RTP: The trend has been that documentaries follow a lot of the same storytelling strategies as fiction films. In a good way, documentaries mythologize the subject. If you make a film about Justice for Janitors, then you put this person’s life on screen and they become larger than life as they should be. All art is creating these myths that tell us something about real life. But that’s different from glamorizing or sensationalizing. The risk with documentaries is doing the same thing. If you look at the convention to the Western narrative, it’s character driven, looking at this one person. It used to look at the “great White man,” but now it’s maybe looking at the "one Woman of Color" or whatever. It’s still looking at one person. But social change has always happened collectively. It’s never happened because one person was so great and convincing and brilliant that the world moved. It’s people.
If you take the story I told at the Asian American Comic Con, the mythology of Rosa Parks is, “Here is this ordinary woman who stepped into greatness because she refused to sit at the back of the bus. She took all these consequences in the middle of the Civil Rights Movement.” Rosa Parks was a long time activist, and there was this whole strategy in the Civil Rights Movement to have people refuse to sit in the back of the bus as a form of civil disobedience, to be arrested, and make that statement. She was one of many. She was a part of a strategy, she was an activist, it was a collective position. The narrative of storytelling and the press or on TV or in film, she becomes this single character who moved mountains with this single action. In a way, that’s great, it’s inspiring, but it’s also not how social change happens.
It’s very difficult to make a film about more than one character. We’re so accustomed to this convention of following the hero, the single character. There are a lot of aspects to the way you approach film where as an artist you have to find ways of telling stories for an audience who are accustomed to those conventions. I’m accustomed to those conventions because I grew up with those kinds of movies, I like those kinds of stories. But we have to move the dial and find ways of telling stories that reflect a different consciousness, a different way of thinking.
GR: What’s an example of a documentary or a movie that uses that collective movement instead of a heroic character?
RTP: That’s a good question. I mean, my last film No Más Bebés was a group and that was the structural flaw of the film. I think it was hard for people to follow all these characters.
GR: Because they’re engrained in that singular narrative?
RTP: Because there were a lot of characters to keep track of. Throughout my filmmaker career I’ve tried to do that. Who Killed Vincent Chin? was not only about one character. Certain characters rise to the top. People will remember Helen Zia or Lily Chin, but it really was about many more people than that. Again, people would say that was the structural flaw of the film because there were so many people to keep track of. I made a film called Calavera Highway about my husband’s family and there were six brothers and their mother. I tried to keep it down to two or three brothers mostly, but still, if it was just about one it would have been easier for people to digest. I can think of those films because I happen to have made them.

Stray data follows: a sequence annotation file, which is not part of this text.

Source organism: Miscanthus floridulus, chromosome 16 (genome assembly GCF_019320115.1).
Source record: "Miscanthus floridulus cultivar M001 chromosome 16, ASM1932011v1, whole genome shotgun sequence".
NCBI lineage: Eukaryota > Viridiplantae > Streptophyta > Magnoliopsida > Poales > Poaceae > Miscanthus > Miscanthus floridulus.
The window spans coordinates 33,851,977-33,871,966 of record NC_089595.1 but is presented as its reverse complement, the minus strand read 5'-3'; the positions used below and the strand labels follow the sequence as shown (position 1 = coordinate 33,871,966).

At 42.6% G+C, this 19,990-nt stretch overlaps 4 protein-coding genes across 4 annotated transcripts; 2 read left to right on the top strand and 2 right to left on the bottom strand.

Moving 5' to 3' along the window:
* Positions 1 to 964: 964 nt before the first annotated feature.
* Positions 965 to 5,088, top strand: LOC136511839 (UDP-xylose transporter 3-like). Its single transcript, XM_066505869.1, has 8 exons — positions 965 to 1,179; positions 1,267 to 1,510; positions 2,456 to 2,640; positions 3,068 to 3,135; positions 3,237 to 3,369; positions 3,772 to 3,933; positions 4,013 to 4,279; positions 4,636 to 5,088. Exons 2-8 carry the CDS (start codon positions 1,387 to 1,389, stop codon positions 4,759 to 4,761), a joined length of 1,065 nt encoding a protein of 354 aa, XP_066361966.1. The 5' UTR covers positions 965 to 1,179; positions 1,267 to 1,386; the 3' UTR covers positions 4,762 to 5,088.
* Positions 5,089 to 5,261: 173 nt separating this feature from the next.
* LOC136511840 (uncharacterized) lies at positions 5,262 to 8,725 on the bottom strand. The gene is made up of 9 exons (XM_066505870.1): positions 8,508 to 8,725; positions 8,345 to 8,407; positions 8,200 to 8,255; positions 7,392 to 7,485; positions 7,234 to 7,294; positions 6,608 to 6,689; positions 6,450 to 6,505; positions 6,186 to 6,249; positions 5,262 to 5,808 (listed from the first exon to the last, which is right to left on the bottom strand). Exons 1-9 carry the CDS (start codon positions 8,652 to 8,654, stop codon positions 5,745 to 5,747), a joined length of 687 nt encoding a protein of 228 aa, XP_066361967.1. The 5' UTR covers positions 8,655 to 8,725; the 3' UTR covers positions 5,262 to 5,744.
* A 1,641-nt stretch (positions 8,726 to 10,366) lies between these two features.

GR: TV shows do it.
RTP: Right, and then you follow one story. When I made Who Killed Vincent Chin? the one TV show I thought of was Hill Street Blues. That was one of the original TV shows where they had that pattern with multiple characters, you shift from one story to another, and the characters return two or three times within the hour. Actually, those fiction strategies, whether in novels, plays, episodic TV, movies, or whatever are very useful for me in terms of finding ways of telling a story that’s not just this single character driven story. Not that I don’t like single character movies. I love them so I can think of a lot of films that have moved and changed me. I don’t want to quote Mao, but “Let a thousand flowers bloom?” Or “A hundred flowers bloom?” God, it’s been so long.
GR: You’re also a professor at UCLA. How do you translate academic knowledge into a story to make academia more accessible?
RTP: When Asian American independent film started, as a part of the Asian American political identity movement, it was based on three pillars: artists, academics, and activists working together to make these films. That’s a really powerful combination. Filmmakers leading the creation of this content, shaping the story, and visualizing it. Scholars who have the analysis. Not only do they master the research, but they also have an analysis. Community people who understand what it takes to use a film to push social justice forward.
I’ll give you two examples. First, a few years back there was the Joseph Kony video. Now, it was kind of suspect. It was actually made by some White Evangelical group but all kinds of people loved it. I even saw it on some Asian American YouTube stars’ videos. People were just captivated by this Ugandan warlord who was recruiting child soldiers and pillaging his way through Uganda. The video was very flawed because it was intercut with scenes of these White kids. It has this whole White savior thing. But at that time, Joseph Kony was no longer in Uganda. The U.S. was taking aggressive action in Uganda, so the video lined up with their militarization because the Ugandan government was aligned with the U.S. It had all kinds of suspect politics. People on the ground in Uganda were horrified by this video and the fact that millions and millions of people saw it and were funneling all kinds of money to this group. That might not be a good example of not working with journalists or scholars or whatever. But it is an example of being divorced from content.